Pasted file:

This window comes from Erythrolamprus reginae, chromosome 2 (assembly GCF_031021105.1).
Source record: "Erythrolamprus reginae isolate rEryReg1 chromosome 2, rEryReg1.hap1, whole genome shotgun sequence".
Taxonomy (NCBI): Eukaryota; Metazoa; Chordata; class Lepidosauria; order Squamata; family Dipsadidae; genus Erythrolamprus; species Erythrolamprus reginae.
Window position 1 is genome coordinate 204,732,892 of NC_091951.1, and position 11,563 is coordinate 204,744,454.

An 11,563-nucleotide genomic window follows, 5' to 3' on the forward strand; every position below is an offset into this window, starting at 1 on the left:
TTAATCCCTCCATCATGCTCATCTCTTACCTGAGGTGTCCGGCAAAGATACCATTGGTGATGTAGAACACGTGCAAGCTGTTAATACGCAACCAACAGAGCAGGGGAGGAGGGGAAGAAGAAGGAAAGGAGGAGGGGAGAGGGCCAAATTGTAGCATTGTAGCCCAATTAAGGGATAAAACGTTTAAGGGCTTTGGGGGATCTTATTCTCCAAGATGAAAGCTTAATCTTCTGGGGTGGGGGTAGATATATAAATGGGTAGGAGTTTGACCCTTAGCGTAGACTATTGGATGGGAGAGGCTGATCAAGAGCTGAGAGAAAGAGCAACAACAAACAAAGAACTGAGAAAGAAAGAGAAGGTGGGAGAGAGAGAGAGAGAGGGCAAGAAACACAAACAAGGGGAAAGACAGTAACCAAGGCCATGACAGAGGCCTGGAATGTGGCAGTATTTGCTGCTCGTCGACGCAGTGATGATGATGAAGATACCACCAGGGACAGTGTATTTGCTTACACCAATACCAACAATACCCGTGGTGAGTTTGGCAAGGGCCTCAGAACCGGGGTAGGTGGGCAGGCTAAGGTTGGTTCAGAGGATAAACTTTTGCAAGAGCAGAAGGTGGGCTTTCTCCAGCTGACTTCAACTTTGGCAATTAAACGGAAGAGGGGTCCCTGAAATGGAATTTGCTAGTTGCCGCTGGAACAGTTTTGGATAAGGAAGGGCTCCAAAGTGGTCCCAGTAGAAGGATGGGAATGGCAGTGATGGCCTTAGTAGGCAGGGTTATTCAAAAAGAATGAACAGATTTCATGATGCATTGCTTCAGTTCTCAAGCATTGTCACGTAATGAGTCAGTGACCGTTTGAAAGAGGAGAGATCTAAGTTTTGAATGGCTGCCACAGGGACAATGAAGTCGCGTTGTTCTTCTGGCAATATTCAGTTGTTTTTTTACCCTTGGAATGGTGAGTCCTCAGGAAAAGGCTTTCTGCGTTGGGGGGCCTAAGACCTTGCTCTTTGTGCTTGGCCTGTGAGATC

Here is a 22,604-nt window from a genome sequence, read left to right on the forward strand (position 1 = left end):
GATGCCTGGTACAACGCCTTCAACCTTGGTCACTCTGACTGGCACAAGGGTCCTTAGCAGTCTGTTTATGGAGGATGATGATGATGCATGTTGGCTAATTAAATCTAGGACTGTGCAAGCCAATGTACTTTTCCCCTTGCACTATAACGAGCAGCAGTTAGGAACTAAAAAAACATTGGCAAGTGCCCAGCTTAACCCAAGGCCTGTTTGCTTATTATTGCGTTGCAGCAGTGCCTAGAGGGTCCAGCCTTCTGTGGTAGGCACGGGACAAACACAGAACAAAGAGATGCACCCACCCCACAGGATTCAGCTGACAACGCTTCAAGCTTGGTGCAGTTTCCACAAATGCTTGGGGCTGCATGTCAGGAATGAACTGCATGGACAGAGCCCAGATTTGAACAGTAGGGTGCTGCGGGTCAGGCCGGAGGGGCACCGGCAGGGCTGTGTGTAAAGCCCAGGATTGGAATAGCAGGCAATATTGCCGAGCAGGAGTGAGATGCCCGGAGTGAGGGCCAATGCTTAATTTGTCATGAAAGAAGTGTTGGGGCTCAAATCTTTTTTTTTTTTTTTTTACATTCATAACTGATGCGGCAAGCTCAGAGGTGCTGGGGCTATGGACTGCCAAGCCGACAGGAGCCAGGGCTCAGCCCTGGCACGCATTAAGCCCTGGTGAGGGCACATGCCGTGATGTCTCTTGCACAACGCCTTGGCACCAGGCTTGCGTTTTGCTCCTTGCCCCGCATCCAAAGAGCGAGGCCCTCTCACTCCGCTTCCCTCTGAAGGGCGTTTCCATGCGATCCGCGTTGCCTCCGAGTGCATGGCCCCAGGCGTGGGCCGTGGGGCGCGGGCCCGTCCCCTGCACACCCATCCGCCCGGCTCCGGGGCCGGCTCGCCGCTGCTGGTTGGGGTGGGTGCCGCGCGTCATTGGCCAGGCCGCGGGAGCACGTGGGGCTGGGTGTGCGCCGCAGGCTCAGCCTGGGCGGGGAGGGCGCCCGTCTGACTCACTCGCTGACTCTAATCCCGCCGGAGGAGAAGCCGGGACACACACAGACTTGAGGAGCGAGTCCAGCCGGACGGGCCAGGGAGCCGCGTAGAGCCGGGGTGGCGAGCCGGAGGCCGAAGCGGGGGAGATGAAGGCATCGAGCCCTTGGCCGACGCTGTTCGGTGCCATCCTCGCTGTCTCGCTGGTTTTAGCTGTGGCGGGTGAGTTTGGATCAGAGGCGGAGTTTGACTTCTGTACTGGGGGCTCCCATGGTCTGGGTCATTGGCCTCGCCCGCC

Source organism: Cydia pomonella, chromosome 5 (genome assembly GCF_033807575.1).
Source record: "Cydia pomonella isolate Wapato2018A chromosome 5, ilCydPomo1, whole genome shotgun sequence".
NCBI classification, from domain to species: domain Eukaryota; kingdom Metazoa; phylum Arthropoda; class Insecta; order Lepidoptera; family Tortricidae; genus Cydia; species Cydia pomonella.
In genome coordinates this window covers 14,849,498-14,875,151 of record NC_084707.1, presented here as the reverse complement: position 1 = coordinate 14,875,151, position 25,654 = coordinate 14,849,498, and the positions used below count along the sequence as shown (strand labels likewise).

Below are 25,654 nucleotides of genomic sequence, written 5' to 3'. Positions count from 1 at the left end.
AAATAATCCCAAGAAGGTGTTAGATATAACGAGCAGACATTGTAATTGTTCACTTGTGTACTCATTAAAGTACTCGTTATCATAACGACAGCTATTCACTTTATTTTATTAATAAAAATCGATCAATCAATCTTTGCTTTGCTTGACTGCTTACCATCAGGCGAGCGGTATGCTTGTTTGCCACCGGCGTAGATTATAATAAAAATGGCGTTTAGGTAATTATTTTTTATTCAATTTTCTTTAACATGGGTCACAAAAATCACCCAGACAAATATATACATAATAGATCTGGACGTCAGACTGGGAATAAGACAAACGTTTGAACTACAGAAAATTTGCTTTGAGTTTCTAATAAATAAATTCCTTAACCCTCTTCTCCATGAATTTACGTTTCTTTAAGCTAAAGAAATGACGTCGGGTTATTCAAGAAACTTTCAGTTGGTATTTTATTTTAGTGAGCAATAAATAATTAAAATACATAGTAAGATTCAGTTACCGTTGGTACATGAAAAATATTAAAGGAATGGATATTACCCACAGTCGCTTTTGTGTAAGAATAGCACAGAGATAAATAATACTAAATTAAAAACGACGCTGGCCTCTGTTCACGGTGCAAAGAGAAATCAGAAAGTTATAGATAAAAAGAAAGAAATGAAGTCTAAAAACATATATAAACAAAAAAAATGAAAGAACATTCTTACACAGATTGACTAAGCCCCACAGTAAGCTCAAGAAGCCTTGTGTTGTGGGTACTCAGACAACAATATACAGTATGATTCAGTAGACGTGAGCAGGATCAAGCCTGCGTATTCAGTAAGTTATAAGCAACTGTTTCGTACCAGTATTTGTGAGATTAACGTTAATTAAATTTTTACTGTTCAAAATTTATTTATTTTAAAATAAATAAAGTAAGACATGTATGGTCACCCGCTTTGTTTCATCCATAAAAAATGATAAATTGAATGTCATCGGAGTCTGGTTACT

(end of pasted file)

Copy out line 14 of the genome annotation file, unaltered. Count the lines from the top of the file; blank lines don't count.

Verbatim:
AAATAATCCCAAGAAGGTGTTAGATATAACGAGCAGACATTGTAATTGTTCACTTGTGTACTCATTAAAGTACTCGTTATCATAACGACAGCTATTCACTTTATTTTATTAATAAAAATCGATCAATCAATCTTTGCTTTGCTTGACTGCTTACCATCAGGCGAGCGGTATGCTTGTTTGCCACCGGCGTAGATTATAATAAAAATGGCGTTTAGGTAATTATTTTTTATTCAATTTTCTTTAACATGGGTCACAAAAATCACCCAGACAAATATATACATAATAGATCTGGACGTCAGACTGGGAATAAGACAAACGTTTGAACTACAGAAAATTTGCTTTGAGTTTCTAATAAATAAATTCCTTAACCCTCTTCTCCATGAATTTACGTTTCTTTAAGCTAAAGAAATGACGTCGGGTTATTCAAGAAACTTTCAGTTGGTATTTTATTTTAGTGAGCAATAAATAATTAAAATACATAGTAAGATTCAGTTACCGTTGGTACATGAAAAATATTAAAGGAATGGATATTACCCACAGTCGCTTTTGTGTAAGAATAGCACAGAGATAAATAATACTAAATTAAAAACGACGCTGGCCTCTGTTCACGGTGCAAAGAGAAATCAGAAAGTTATAGATAAAAAGAAAGAAATGAAGTCTAAAAACATATATAAACAAAAAAAATGAAAGAACATTCTTACACAGATTGACTAAGCCCCACAGTAAGCTCAAGAAGCCTTGTGTTGTGGGTACTCAGACAACAATATACAGTATGATTCAGTAGACGTGAGCAGGATCAAGCCTGCGTATTCAGTAAGTTATAAGCAACTGTTTCGTACCAGTATTTGTGAGATTAACGTTAATTAAATTTTTACTGTTCAAAATTTATTTATTTTAAAATAAATAAAGTAAGACATGTATGGTCACCCGCTTTGTTTCATCCATAAAAAATGATAAATTGAATGTCATCGGAGTCTGGTTACT